Two car companies – Toyota and GM – some of whose vehicles are having engineering problems serious enough to be a safety risk and require massive recalls. One is investigated by Congress and the National Highway Traffic Safety Administration while the other is not … until very recently, that is. Toyota, the company that did face government investigation and sanctions is, of course, not even an “American” corporation. GM is. And was, for a time, a ward of the state.
So, could one suspect that GM was given a pass? As Liz Peek of the Fiscal Times writes:
Why would the Obama administration sanction such a tough crackdown on Toyota, while leaving GM in peace? Certainly, the White House wanted GM to succeed. Having handed out $86 billion in bailouts to GM, Chrysler and GMAC, Cash for Clunkers, the Warranty Commitment program, the Supplier Support program, $41.5 billion in TALF loans for auto finance companies, loans from the DOE for electric car development, Recovery Act funding for battery makers and research monies funneled though the Advanced Research Projects agency, the White House had gone all-in on the success of Detroit.
Self interest is a powerful motivator and the political stakes must certainly have seemed high to the administration. And, as Ms. Peek notes, the record is not encouraging.
… after the IRS targeting of right-wing groups, the manipulation of jobs numbers by census workers, the misleading accounts of the Benghazi tragedy and the deceptive marketing of Obamacare ... Anything seems possible.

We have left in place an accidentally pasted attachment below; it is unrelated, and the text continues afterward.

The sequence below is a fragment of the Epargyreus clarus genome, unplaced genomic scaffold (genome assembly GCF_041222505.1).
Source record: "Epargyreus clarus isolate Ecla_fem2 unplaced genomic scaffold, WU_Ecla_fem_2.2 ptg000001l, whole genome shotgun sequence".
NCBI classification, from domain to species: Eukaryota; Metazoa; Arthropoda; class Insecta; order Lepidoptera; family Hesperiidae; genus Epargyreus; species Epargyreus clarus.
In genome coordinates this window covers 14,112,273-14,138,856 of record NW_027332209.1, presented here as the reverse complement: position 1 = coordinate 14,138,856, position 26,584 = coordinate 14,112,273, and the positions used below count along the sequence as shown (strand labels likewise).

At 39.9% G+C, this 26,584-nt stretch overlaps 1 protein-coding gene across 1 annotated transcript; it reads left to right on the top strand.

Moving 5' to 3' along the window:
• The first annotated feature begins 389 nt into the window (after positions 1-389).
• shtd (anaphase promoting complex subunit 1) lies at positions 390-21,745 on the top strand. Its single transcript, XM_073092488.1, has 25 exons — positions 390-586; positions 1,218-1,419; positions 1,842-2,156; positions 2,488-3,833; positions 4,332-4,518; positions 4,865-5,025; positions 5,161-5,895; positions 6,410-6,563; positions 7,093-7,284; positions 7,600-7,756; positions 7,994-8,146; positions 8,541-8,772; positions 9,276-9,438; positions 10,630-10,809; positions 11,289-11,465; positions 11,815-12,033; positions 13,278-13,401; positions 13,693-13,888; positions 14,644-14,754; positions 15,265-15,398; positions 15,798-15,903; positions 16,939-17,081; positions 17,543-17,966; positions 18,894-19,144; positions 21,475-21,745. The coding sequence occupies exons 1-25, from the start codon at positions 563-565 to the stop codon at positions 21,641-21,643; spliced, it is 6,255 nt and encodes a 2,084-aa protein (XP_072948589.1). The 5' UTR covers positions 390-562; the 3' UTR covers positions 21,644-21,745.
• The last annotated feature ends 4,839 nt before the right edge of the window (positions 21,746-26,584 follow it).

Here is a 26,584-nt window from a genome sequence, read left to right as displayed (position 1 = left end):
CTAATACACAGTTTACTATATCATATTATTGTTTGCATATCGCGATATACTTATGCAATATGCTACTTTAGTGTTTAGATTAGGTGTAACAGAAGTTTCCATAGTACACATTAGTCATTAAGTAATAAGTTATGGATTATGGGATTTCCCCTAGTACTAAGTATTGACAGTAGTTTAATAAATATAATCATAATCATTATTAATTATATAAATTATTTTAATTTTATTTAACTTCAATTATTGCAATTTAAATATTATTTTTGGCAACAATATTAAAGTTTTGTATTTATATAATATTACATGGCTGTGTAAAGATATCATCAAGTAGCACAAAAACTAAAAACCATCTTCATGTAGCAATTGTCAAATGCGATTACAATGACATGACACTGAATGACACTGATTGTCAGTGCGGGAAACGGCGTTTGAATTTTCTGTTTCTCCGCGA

Household debt jumped once again to $2.7 trillion, according to the New York Fed. "[T]he Federal Reserve Bank of New York announced that in the third quarter, non-real estate household debt jumped 2.3 percent to $2.7 trillion," reports the fed. "The increase was due to a boost in student loans ($42 billion), auto loans ($18 billion) and credit card balances ($2 billion)."
The auto bailout debate, already a triumph of narrative over reality, took another turn for the absurd last week as both presidential campaigns exchanged salvos over what amounted to a misunderstanding about Chrysler's plan to build Jeeps in China.
Former Obama administration official Steven Rattner said on MSNBC that Jennifer Granholm "must have had some medications or something in her system" when she addressed the Democratic convention last month:
Earlier today on the campaign trail, Vice President Joe Biden said, "I'd trade being vice-president in a heartbeat for having won Daytona." The comment was made to an owner of a stock car that won Daytona. Via the pool report:
The Detroit Free Press reports that “General Motors made $1 billion in the first quarter, beating analysts’ expectations before being dragged down by a special accounting-related $590-million charge in struggling Europe.”
So now they have gone and politicized the Super Bowl ads. Have they no shame?
Everyone is familiar with the Chrysler spot that has Clint Eastwood walking ominously dark streets, talking about how America is down and hurting, but we’ve been here before and this is just halftime. We will be coming back. Included in that “we” is “the Motor City,” because this is a commercial about Chrysler cars, which are built in Detroit (by a company that is mostly Italian-owned but never mind).